Canada’s chem industry hopeful about US Biden presidency, controlling pandemic will be key

Stefan Baumgarten


TORONTO (ICIS)–Canada’s chemical industry expects to benefit from the coronavirus (Covid-19) measures and other policy changes US President-elect Joe Biden will be pursuing, the CEO of trade group Chemistry Industry Association of Canada (CIAC) told ICIS in an interview on Tuesday.

The US market is critical to the Canadian chemical industry. About 80% of Canada’s chemical production is exported, and about 80% of those exports go to the US, Bob Masterson said.

As such, Biden’s stated priority to quickly control the pandemic, which hit the US hard, and thus avert further damage to the economy, will be very important, Masterson said.

Simply put, “if the American economy is strong, the Canadian chemical industry will be well”, Masterson said.

“We would hope that the Biden presidency can quickly put in place the measures that will help the US turn the corner on Covid-19, because if they don’t get it under control, the US economy will be threatened. It already is, to a certain degree,” he said.

The Biden administration’s approach, not just to the pandemic but to trade and other issues, will likely be much more predictable, stable and balanced than that of outgoing President Donald Trump, Masterson said.

Canada’s chemical industry executives, for their part, will be happy to be spared “the random acts of violence” Trump would suddenly create, for example on trade and trade wars, particularly with China, he said.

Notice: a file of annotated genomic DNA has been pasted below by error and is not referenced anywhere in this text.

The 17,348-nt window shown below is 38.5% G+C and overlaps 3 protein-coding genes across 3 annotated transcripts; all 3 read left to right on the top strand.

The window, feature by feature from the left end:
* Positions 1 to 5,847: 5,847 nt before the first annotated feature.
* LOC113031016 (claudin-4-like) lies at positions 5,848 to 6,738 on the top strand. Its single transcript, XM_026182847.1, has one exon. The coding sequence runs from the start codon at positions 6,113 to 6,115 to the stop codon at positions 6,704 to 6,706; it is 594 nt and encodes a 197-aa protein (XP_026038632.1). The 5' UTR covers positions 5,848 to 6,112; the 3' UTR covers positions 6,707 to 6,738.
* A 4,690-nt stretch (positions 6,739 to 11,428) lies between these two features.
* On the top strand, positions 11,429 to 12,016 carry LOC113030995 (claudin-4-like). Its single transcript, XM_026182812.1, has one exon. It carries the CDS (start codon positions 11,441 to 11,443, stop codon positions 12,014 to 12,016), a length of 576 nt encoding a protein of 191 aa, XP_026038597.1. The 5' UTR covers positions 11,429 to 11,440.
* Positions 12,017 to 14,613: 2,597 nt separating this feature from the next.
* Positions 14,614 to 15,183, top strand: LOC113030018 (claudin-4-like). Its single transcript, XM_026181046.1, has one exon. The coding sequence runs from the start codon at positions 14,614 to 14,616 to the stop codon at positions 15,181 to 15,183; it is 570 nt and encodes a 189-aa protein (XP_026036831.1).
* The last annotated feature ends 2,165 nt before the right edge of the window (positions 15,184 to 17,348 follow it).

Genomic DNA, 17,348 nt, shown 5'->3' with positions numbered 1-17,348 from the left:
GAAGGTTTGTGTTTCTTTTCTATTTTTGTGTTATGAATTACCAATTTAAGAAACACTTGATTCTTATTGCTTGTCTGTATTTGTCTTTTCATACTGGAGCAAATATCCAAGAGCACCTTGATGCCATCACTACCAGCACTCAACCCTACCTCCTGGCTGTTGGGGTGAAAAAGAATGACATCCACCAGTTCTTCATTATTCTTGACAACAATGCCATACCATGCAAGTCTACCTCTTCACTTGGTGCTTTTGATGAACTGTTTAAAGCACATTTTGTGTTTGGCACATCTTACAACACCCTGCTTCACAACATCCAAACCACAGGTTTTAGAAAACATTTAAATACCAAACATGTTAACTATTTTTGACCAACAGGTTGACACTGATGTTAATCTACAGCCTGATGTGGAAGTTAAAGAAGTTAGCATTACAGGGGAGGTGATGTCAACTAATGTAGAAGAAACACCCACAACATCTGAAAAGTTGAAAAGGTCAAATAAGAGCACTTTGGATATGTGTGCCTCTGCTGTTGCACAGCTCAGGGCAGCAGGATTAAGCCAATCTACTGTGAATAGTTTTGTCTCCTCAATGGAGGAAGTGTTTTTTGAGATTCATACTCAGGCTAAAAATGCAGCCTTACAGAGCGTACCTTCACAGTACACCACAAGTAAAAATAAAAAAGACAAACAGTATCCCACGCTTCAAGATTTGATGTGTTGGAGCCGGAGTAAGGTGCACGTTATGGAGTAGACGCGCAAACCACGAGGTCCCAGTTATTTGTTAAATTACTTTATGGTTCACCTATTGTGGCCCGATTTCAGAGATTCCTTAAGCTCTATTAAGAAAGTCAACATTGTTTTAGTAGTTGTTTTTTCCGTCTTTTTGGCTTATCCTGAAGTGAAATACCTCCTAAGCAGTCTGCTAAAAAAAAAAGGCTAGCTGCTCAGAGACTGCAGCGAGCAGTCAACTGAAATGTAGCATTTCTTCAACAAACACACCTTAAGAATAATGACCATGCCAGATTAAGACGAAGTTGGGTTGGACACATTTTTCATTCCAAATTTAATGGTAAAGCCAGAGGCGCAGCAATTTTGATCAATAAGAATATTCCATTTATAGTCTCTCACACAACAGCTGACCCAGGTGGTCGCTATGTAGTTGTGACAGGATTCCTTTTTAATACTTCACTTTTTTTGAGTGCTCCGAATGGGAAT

While the trade tensions did not affect Canada’s chemicals directly all that much, they did affect the sectors the industry sells to, he said, noting Canada’s steel and aluminium industry as just one example.

The fortunes of the global economy hinge on strong relations between China and the western world – requiring engagement, rather than permanent conflict, he said.

“One would hope that the Biden administration can find a way to engage China  in a productive manner” as otherwise the US-China relationship could become “one of open hostility, and the end outcome of that would be bad for everybody,” Masterson said.

Canada’s chemical industry should also benefit from Biden’s proposed environmental and energy policies, Masterson said.

Generally, if the US puts more emphasis on energy efficiency and on climate change, chemical producers will benefit because they help provide the products and solutions to address those challenges, he said.

Furthermore, tougher US environmental policies would create a “more level playing field” for Canada-based chemical producers, who are currently facing costs from Canadian federal and provincial environmental regulations and programmes – costs their US-based competitors do not face, he said.

He noted in particular the competitive disadvantage from the pricing of carbon emissions.

“If you are in Canada and your competition is in Texas, Louisiana or Pennsylvania, and you are paying C$25/tonne, going to C$50/tonne, for your emissions, and your American counterparts don’t pay anything, that’s an un-level playing field”, he said.

However, he added that it was unclear to what extent Biden will be able to advance on his environmental programme, given that the US Congress will likely continue to be divided, with the Republicans holding on to their majority in the Senate. Two Senate races in Georgia are going into runoff elections.

One worry for Canada-based chemical producers is the Democrats’ “Buy American” approach – which is “an irritant” given the integration of the Canadian and the US economies, Masterson said.

“They don’t always do it, but the Democrats like to talk a strong game on ‘Buy American’, and that’s not good for Canada or for anybody,” he said.

Please also visit the ICIS topic page on coronavirus impacts and the oil price crash.


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